Not surprisingly, the Office of Congressional Ethics is under attack yet again. The office, which helped bring some accountability and transparency to the House ethics process, has not been popular since its creation. This time the offensive is coming from a group of defense attorneys who represent members of Congress and their staffs against allegations of ethics violations.
It is also not surprising to see high-dollar, white-collar defense attorneys pressing for advantages for their clients. They see an advantage in creating at the OCE the kind of adversarial process where they excel. The changes they are seeking are designed to give their clients an undue advantage in an ethics investigation: the right to see reports before they are made public, access to all the evidence that’s favorable to the member of Congress, and a “heads up” before the OCE asks the member of Congress for information and documents.
While these requests may make sense for an investigation subcommittee or a prosecutorial agency, they make no sense in the context of the OCE. Experienced attorneys like these know full well what the OCE’s role is, and yet they seem to be misconstruing it, perhaps intentionally, to sow doubt and confusion about what the OCE actually does by rule and thereby weaken its ability to do its job.
The OCE has been a singular success at a time when the rest of Congress is wallowing in dysfunction. Since its inception, the OCE has compiled a record of professionalism and, more amazing, a record of bipartisan success. It has dismissed more than half of the complaints it has received. In every instance, the decision to forward recommendations to the House Ethics Committee for further investigation has had unanimous bipartisan support. It has applied standards consistently and interpreted ethics rules and laws in a common-sense way that puts the Ethics Committee to shame.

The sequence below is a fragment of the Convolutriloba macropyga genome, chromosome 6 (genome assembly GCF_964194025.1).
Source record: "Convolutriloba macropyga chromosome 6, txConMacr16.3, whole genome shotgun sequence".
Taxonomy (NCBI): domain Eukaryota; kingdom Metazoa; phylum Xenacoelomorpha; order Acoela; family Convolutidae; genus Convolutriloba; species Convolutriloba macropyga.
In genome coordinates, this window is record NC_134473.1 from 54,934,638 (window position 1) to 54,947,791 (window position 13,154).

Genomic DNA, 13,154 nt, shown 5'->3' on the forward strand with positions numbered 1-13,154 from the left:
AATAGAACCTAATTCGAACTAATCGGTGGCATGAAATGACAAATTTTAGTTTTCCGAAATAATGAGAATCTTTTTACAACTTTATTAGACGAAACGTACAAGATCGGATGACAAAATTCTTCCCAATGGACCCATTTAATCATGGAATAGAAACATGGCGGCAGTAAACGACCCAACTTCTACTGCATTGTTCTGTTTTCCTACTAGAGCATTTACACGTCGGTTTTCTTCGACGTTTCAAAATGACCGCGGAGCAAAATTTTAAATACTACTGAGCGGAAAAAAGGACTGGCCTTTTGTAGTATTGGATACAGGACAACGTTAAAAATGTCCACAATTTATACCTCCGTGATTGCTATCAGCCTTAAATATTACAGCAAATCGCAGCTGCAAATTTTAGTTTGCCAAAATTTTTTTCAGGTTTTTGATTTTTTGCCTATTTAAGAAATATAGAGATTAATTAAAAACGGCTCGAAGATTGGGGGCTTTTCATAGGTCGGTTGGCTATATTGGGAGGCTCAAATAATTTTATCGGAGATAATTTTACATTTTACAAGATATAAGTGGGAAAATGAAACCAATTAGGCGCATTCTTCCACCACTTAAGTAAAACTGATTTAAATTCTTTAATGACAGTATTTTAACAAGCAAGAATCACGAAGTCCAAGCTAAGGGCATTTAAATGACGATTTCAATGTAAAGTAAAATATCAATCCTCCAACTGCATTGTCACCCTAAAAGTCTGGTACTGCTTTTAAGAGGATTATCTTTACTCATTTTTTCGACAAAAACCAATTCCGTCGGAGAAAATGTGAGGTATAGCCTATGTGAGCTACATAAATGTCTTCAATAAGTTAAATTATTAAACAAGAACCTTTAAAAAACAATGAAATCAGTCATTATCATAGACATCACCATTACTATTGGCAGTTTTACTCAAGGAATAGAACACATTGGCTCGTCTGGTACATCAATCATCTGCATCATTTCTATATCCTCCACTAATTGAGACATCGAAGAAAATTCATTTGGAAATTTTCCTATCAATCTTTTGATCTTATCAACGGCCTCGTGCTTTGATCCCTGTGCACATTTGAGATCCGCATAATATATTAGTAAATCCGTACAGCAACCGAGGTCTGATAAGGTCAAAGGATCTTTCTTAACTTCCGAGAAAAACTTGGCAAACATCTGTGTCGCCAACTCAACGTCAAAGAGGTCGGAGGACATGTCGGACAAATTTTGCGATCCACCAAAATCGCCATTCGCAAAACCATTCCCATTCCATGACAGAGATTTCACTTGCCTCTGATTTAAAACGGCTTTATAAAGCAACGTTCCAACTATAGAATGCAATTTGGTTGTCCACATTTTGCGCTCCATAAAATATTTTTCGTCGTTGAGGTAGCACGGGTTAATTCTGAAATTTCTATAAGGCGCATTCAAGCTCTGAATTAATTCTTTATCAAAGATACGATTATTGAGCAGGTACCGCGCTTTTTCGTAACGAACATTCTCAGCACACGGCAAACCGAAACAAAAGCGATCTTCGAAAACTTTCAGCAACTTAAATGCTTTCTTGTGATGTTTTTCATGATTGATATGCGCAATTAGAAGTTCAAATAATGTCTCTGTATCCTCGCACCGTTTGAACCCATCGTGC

The role of the OCE is quite limited, which is unfortunate. As formulated by the House rules, the OCE acts as the independent office that serves as an entry point for allegations of ethics violations by House members and their staffs. Through its fact-finding, the OCE determines whether an allegation should be dismissed, or whether there is sufficient reason for the Ethics Committee to undertake further investigation. It has no power to compel testimony or to make any determination of guilt or innocence. In sum, it acts as a screening mechanism to sift out the legitimate concerns from the frivolous or incorrect. Its role is somewhat similar to, though far weaker than, a grand jury in that its role is to determine whether the allegations brought forward merit being sent on for further action.
Of course, that is not the role that the OCE should be playing. The OCE should have subpoena authority and should act as the investigatory arm for the ethics process while the Ethics Committee should serve the adjudicatory function. As it is, there is needless duplication in the process.
Vice President Joe Biden waits to conduct a mock swearing-in ceremony with Sen. Brian Schatz, D-Hawaii, in the Capitol's Old Senate Chamber, December 2, 2014. Schatz was sworn in to serve the remainder of his term since he was appointed to the seat after Sen. Daniel Inouye, D-Hawaii, passed away.